8) Bill Ayers on Republicans’ fear-based, “Dirty Harry” approach to politics.

9) It ain’t easy being Chief Justice John Roberts and actually having an intellectually consistent (as opposed to ideologically/ and or partisanly (yes, I made that up) consistent) judicial philosophy.


10) So, the government’s college scorecard doesn’t rank schools, but it’s not hard to do it on your own with some basic criteria.  So NPR does.  Nice to see my alma mater as #1 for “schools that make financial sense.”  And go University of California system for so much social mobility.

11) The conservative case against the death penalty making some headway in NC (personally, I support both the conservative and the liberal case against it).

12) Jeb Bush– just as enlightened as Mitt Romney about minority voters.

13) Yeah, so I get totally freaked out by insects.  To the consternation of my wife and the amusement of my children.  But I sure would not jump out of a car I was driving leaving children behind, as this parent did at the sight of a spider.

Quick hits (part I)

1) Getting really tired of reading highfalutin commentary such as this on how powerpoint “ruins critical thinking.”  Oh please.  Powerpoint is a tool.  That’s all.  It can be used well or poorly.  But it’s got almost nothing to do with whether students learn critical thinking.

2) We so need more criminal punishments for corporate malefactors that think they can knowingly poison people and then just hide behind their corporation.  So glad this guy got almost 30 years for killing (and seriously sickening) people with peanut butter.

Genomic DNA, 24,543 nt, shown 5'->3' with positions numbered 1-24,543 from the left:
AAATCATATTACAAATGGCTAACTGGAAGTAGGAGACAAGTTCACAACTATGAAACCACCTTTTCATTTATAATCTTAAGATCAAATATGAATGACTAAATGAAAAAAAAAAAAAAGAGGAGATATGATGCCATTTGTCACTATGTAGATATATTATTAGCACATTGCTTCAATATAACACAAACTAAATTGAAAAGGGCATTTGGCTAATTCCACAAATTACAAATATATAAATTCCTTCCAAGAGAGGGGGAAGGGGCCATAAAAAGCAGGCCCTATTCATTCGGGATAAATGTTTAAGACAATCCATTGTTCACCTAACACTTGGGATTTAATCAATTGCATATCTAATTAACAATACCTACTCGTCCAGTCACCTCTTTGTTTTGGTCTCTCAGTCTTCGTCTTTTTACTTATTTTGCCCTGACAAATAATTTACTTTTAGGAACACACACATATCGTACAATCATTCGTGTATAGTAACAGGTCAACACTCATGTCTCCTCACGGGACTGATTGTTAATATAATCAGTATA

3) Oh, Ben Carson.  Apparently Darwin’s theory of evolution is literally from the devil.  On a related note, an interesting short essay on how we think about evolution.  And finally while we’re at it, loved this Radiolab on how viruses may have evolved.

4) Republicans argue that if Planned Parenthood is defunded women can go elsewhere for their health care.  In actuality, of course, it just means that poor women’s health needs will be even more under-served.

5) A Washington school district that wants kids to stop playing tag (they have unspecified alternatives) because, you know, kids touch each other during tag.

6) Cass Sunstein on better government through social science.

7) Carly Fiorina does not like being criticized.  So she just lies about people.  I’m really thinking she’s not such a good person.  Also, Ezra Klein at his best on why it doesn’t even matter whether she was a good or bad CEO.

8) You know who is a good person?  Pope Francis.  John Cassidy on the symbolism in his papcy: